We already had a location in QVB but if you take some of the key shopping precincts in Sydney and in Melbourne, we’ve invested in real estate there and the presence.

We’ve also upgraded all of them, with the exception of Emporium in Melbourne which will be done soon, but with this new luxury store design.

That was obviously a very big part of how we built the brand awareness.

Secondly, we really stepped up our marketing activities here, especially in PR and in digital. We were also able to leverage some of the stuff we were doing globally, here in Australia.

For example, when we started doing the runway shows in New York, all of that content that was coming from the runway shows, we could really leverage it on different platforms here in Australia, from a creative content perspective.

Obviously, we invested in traditional vehicles as well. The Selena Gomez campaign is a good example. Selena Gomez was a global strategy that was all about: look at this amazing job we’ve done in transforming the Coach brand. To elevate it, to make it more fashionable, to upgrade the quality and craftsmanship of the product. We are still only reaching a small percentage of people to tell them that story.

Tying up with Selena, who as you probably know, has 130 million Instagram followers, and leveraging her to help to broadcast that message, that was really the key strategy behind that. And of course we leveraged the Selena tie up here in Australia, I think quite effectively.

She has a very strong following in Australia. With the Selena Grace bag globally, it had a 90% sell through. Within 10 weeks, all the bags, it comes in three colours, they all sold out.

In terms of the desired impact of the campaign, we got something like over six billion digital impressions globally. And during that period, our own Instagram following went up significantly, by around 300,000. And we are talking 300,000 on a base of 2,000,000. So 15%, that’s a pretty big deal.

Our overall business in Australia has also been growing. It has been growing at double digit and is continuing to grow at double digit. Our eCommerce business is also growing at double digit, at a slightly faster rate, I would say twice the rate of our brick-and-mortar business.

Today we have mainly two platforms, one is and the other is our eComm with David Jones.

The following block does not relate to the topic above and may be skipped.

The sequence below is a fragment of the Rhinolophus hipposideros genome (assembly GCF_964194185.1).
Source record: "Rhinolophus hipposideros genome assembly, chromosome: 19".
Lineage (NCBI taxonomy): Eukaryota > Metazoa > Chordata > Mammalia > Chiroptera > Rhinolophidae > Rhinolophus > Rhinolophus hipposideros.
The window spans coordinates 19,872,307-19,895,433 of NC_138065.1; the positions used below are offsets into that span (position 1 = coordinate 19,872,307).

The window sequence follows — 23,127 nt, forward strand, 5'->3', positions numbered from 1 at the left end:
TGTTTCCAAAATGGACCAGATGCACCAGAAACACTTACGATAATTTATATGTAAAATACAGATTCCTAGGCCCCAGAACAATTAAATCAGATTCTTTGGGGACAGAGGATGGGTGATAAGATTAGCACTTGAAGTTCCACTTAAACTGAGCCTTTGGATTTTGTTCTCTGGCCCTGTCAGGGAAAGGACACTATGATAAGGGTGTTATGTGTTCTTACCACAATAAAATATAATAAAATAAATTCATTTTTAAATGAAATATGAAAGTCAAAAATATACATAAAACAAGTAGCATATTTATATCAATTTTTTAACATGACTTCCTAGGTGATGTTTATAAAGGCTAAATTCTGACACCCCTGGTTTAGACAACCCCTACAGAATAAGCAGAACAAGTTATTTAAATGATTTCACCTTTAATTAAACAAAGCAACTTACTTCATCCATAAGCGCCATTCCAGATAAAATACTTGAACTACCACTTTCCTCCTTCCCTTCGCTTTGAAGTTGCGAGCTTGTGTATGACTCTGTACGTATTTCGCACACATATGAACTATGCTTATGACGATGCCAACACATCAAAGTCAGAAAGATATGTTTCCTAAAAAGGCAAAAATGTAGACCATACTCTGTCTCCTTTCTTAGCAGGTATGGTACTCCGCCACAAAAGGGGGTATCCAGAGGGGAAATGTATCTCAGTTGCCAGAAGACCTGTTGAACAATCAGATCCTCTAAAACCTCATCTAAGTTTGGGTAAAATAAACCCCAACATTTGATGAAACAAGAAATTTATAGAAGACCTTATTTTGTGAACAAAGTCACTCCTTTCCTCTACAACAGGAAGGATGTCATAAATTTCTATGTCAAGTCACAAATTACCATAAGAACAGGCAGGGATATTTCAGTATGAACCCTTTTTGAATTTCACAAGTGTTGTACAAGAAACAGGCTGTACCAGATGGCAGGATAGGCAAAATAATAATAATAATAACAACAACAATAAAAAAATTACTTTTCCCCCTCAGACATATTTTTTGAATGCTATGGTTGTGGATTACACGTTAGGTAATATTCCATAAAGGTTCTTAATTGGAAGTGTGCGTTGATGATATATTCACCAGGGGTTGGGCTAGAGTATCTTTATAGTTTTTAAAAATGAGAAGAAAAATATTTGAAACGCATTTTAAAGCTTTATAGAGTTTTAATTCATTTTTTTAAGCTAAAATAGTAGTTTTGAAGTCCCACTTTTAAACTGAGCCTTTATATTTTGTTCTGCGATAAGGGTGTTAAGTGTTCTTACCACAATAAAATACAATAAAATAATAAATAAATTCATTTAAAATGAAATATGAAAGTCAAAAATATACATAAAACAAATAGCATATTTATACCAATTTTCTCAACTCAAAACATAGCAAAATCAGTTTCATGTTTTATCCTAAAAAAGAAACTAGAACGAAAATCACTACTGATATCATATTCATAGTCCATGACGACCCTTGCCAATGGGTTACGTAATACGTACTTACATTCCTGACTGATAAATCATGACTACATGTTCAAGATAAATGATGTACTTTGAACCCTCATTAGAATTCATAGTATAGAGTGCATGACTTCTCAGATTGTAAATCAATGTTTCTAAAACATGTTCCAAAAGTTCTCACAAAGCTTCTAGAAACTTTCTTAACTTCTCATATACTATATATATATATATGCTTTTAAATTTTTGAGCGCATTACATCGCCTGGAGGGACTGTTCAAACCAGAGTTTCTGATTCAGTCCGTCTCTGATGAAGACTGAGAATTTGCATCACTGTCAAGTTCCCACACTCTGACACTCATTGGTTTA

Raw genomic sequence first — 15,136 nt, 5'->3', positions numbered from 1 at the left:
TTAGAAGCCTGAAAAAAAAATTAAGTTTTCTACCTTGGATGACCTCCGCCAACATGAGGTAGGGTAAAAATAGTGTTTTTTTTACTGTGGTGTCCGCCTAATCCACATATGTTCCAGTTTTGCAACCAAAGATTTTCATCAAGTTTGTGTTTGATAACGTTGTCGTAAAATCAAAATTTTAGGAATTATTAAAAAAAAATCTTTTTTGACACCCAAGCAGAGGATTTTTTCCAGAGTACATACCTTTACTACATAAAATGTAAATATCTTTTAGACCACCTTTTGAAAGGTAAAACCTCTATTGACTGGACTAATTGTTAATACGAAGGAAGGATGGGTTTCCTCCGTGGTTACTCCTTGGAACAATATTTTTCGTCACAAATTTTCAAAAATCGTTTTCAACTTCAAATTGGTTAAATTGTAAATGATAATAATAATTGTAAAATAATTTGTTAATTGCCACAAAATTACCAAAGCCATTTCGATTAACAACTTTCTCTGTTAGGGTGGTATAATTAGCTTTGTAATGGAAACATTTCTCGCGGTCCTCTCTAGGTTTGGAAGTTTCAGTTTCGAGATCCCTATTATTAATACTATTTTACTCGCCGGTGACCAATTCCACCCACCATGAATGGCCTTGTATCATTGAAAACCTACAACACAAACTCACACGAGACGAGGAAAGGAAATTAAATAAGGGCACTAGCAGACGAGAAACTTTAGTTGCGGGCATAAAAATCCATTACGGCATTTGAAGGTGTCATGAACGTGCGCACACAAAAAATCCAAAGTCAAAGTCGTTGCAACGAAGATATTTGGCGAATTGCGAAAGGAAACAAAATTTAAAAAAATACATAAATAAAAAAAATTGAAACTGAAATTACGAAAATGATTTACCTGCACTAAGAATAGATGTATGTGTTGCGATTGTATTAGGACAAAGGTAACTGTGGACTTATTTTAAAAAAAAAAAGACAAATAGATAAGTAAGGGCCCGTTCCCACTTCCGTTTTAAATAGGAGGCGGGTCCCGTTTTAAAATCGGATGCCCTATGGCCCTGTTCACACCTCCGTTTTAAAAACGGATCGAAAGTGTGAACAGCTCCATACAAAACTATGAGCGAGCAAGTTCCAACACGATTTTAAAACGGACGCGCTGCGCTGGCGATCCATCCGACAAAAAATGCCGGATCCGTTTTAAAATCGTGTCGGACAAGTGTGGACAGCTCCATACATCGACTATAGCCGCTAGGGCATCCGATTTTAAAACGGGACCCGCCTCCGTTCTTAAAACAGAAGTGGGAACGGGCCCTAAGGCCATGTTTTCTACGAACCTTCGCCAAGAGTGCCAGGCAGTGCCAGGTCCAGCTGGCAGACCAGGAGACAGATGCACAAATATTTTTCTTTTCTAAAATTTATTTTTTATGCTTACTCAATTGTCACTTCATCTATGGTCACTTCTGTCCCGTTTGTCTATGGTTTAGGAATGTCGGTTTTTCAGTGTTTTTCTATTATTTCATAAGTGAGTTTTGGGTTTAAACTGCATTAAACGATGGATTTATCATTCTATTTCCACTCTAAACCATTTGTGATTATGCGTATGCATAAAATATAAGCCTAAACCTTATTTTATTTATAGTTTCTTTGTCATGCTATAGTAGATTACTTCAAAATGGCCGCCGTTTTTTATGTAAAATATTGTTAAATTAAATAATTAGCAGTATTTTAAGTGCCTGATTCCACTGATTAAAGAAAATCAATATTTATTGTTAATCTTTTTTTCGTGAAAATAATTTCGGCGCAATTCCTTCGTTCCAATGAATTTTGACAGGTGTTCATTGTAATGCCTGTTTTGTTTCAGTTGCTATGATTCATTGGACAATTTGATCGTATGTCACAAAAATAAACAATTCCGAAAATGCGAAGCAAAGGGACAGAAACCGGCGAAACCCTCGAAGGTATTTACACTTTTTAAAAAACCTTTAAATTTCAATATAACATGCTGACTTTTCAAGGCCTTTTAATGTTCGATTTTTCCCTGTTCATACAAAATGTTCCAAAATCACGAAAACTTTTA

We all know Amazon is coming into the market, that is a big wake up call for a lot of the domestic players. But we see eCommerce as a very important part of the whole customer experience here and building definitely in the next chapter of Coach’s transformation, how we really strengthen our digital flagship.

We absolutely believe we are going to see serious growth on eCommerce.

Yet, as a share of the business, it’s very small today, probably less that 5%. To other regions outside of the main ones, it’s only representing about 10-15% that we ship to. But I think what the platform does is allow us the engagement, understanding and education of the consumer, who then a lot of times drive into store.

They may not always be purchasing and converting online but we do get the consumer who comes and says “I saw that online.”

That builds brand awareness.

About 50% of eCommerce transactions are done on mobile devices. That for us is interesting because we are also starting to reach out to a more digitally native, digitally engaged consumer, with the brand and giving them that possibility.
We are going to continue that as both a global strategy and here in Australia.

If we think about the next chapter of Coach’s transformation in Australia, there’s definitely some work to do in terms of renovating and updating our existing fleet. And really focusing on how we drive even greater consumer engagement and productivity in our existing stores through the customer experience.

In addition to that, we will definitely be looking into new distribution opportunities, selectively. The ones the that make sense for us.

The department stores are an important channel for the Australian consumer. Being present there is still a very important way of developing brand awareness. For us it is a multichannel strategy.

It will be more product innovation, upgrading the fleet, new distribution expansion and stepping up our efforts in marketing.

There’s probably some shopping precincts that we are not present in today too. For example we don’t have any, other than

David Jones, stores in Western Australia. I know the economy out there has been hit over the last several years. But there is an opportunity there that we should be looking at.

If we look at Sydney and Melbourne, not only the key commercial areas but if we also look at some of the suburbs, there are still potentially opportunities to reinforce the brand awareness.

We will definitely build our the eCommerce aspect, as we build our digital flagship, replicating that for the local consumer here will be really important.